By the way, studies have shown that thyme is even more effective in supporting bone mineral density when it is used with its close “cousins” sage and rosemary. In other words, the classic folk ballad “Scarborough Fair,” with its reference to “parsley, sage, rosemary, and thyme,” contains a recipe for better bone health … who knew?!
Thyme can be used fresh or dried – and is also available in liquid extract and capsule form. While amounts found in food are generally recognized as safe, check with your integrative doctor before supplementing.
Don’t Despise the Dandelion! Greens Provide a Jackpot of Bone-Strengthening Nutrition
While homeowners and landscapers dread it for its ability to invade lawns, the humble dandelion – botanically known as Taraxacum officinale – is an overlooked and underrated source of both nutrition and health benefits. Nutritionists at the famed Cleveland Clinic praise dandelion leaves as “probably the most nutritionally dense green you can eat, superior to even spinach and kale.” (And that’s saying a lot!)
While dandelion greens are rich in bone-building vitamin K, calcium, and potassium, their real “superpower” is their high content of silicon, which has been found to improve bone matrix quality and facilitate bone mineralization.
You can use tangy-tasting dandelion greens in mixed salads and sandwiches. For a milder taste, soak them in cold, salted water for ten minutes, then boil until tender (about five minutes) and season with olive oil, garlic, and Parmesan cheese. Dandelion supplements are also available, but get the “go-ahead” from your doctor before taking them.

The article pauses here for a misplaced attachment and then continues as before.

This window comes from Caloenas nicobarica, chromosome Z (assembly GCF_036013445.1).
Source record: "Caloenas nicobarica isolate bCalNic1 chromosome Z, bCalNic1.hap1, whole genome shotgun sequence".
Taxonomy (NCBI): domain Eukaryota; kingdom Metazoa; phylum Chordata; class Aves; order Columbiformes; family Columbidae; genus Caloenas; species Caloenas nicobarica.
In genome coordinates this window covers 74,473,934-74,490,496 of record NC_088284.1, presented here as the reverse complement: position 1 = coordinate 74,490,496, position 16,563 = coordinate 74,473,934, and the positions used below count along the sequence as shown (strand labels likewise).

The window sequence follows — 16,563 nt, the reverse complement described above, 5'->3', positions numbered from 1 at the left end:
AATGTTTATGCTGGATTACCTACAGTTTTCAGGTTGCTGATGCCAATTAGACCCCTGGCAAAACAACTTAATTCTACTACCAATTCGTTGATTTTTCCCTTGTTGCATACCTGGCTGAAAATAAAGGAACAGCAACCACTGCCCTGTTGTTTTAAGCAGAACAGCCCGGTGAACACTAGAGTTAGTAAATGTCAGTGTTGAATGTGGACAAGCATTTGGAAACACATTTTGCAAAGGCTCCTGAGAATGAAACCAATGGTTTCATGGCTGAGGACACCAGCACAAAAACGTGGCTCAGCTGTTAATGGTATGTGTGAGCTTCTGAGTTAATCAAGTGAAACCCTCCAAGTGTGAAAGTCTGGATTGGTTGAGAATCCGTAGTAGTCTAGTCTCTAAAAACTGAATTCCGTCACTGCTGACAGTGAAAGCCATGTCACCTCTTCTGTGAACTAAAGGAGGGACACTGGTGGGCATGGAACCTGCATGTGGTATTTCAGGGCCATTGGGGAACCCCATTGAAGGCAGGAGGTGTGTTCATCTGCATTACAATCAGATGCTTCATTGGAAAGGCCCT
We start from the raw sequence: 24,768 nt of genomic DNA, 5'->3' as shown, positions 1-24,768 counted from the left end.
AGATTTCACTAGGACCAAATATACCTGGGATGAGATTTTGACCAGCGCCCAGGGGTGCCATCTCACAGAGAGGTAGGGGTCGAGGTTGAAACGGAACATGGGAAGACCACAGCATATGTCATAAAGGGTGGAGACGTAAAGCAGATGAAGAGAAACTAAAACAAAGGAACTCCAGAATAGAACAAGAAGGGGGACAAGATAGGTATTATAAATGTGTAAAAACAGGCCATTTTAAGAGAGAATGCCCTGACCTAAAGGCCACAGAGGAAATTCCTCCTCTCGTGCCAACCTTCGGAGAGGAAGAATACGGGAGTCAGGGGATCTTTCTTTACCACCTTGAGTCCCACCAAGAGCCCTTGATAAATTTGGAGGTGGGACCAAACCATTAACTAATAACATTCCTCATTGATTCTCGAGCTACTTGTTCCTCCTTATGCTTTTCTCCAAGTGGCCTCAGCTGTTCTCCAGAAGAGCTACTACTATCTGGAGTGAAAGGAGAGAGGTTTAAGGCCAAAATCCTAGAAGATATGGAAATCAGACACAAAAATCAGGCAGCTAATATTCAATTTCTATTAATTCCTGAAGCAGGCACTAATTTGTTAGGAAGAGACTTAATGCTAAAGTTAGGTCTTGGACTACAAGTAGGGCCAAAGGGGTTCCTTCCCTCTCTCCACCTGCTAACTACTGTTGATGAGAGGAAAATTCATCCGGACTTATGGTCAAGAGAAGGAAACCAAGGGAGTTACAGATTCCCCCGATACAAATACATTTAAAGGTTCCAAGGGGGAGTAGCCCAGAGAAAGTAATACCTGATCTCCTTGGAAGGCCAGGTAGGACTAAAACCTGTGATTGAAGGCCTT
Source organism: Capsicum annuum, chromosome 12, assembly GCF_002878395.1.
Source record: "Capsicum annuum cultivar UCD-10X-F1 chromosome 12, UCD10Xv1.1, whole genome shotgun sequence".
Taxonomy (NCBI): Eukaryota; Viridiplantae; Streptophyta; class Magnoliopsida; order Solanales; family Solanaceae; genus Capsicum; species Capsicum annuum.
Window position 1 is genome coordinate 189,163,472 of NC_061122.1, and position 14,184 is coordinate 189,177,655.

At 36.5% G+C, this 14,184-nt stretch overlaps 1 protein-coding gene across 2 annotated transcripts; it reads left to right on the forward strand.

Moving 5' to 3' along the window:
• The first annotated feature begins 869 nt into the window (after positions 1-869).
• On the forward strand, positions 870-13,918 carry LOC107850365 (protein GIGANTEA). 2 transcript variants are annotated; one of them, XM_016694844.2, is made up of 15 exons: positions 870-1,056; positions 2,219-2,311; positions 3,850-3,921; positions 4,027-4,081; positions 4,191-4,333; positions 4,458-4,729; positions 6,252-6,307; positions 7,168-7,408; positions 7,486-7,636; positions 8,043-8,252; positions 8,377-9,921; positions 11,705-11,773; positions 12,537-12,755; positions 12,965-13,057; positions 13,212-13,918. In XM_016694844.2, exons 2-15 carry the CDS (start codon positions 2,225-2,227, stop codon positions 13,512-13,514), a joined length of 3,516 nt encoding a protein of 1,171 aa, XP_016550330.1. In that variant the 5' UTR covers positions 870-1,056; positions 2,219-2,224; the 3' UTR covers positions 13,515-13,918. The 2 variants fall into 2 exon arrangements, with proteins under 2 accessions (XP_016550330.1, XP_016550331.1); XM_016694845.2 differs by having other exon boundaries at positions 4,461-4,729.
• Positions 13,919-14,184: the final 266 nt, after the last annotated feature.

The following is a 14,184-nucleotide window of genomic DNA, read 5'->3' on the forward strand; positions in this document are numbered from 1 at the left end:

Over Half of All Americans Fail to Get Enough Magnesium, Which Supports Bone Health
Multiple studies suggest that this essential mineral contributes to increased bone density and helps prevent the development of osteoporosis. But unfortunately, most Americans don’t get enough of it in their diets. According to the Office of Dietary Supplements, only 48 percent of Americans ingest enough magnesium from food to meet the estimated average requirement.
You can increase your dietary intake of magnesium with green leafy vegetables, nuts, seeds, and whole grains. Pumpkin seeds are the “high-ringers” in the seed world, with one ounce of roasted seeds contributing 156 mg. And chia seeds, beans, potatoes, and fresh (raw) yogurt are also good sources. The recommended daily dietary amount for magnesium for adults is 420 mg for men and 320 mg for women. Magnesium supplements are also available – but check first with your integrative doctor.
Other common-sense techniques for supporting bone health include: stopping smoking, getting a bone mineral density scan to assess osteoporosis risk, and performing weight-bearing exercises such as walking, stair climbing, calisthenics, or weight training. Ask your integrative physician or health coach for help in designing an exercise routine that is right for you.
Remember: Osteoporosis strikes one out of every five women (and one out of every 20 men) over age 50. Appropriate amounts of “bone-friendly” nutrients and herbs may help you improve your odds and “stand strong” as you age.